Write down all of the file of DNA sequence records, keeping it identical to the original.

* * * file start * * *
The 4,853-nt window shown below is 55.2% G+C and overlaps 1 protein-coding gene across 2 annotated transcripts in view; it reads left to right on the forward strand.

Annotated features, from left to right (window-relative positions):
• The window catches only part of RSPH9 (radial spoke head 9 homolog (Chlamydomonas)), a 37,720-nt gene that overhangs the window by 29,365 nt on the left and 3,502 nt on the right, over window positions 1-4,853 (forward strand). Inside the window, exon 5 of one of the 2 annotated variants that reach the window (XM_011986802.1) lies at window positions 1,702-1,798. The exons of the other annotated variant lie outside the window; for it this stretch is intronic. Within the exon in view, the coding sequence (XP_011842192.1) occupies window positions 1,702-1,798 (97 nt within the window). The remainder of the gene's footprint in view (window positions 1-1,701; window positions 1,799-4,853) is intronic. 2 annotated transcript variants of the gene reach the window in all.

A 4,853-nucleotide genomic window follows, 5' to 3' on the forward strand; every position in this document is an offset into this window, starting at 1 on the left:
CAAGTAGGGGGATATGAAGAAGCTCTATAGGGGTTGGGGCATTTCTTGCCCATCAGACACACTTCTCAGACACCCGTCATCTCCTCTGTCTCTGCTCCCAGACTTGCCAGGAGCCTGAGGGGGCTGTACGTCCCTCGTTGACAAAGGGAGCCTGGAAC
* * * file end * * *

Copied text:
The 4,853-nt window shown below is 55.2% G+C and overlaps 1 protein-coding gene across 2 annotated transcripts in view; it reads left to right on the forward strand.

Annotated features, from left to right (window-relative positions):
• The window catches only part of RSPH9 (radial spoke head 9 homolog (Chlamydomonas)), a 37,720-nt gene that overhangs the window by 29,365 nt on the left and 3,502 nt on the right, over window positions 1-4,853 (forward strand). Inside the window, exon 5 of one of the 2 annotated variants that reach the window (XM_011986802.1) lies at window positions 1,702-1,798. The exons of the other annotated variant lie outside the window; for it this stretch is intronic. Within the exon in view, the coding sequence (XP_011842192.1) occupies window positions 1,702-1,798 (97 nt within the window). The remainder of the gene's footprint in view (window positions 1-1,701; window positions 1,799-4,853) is intronic. 2 annotated transcript variants of the gene reach the window in all.

A 4,853-nucleotide genomic window follows, 5' to 3' on the forward strand; every position in this document is an offset into this window, starting at 1 on the left:
CAAGTAGGGGGATATGAAGAAGCTCTATAGGGGTTGGGGCATTTCTTGCCCATCAGACACACTTCTCAGACACCCGTCATCTCCTCTGTCTCTGCTCCCAGACTTGCCAGGAGCCTGAGGGGGCTGTACGTCCCTCGTTGACAAAGGGAGCCTGGAAC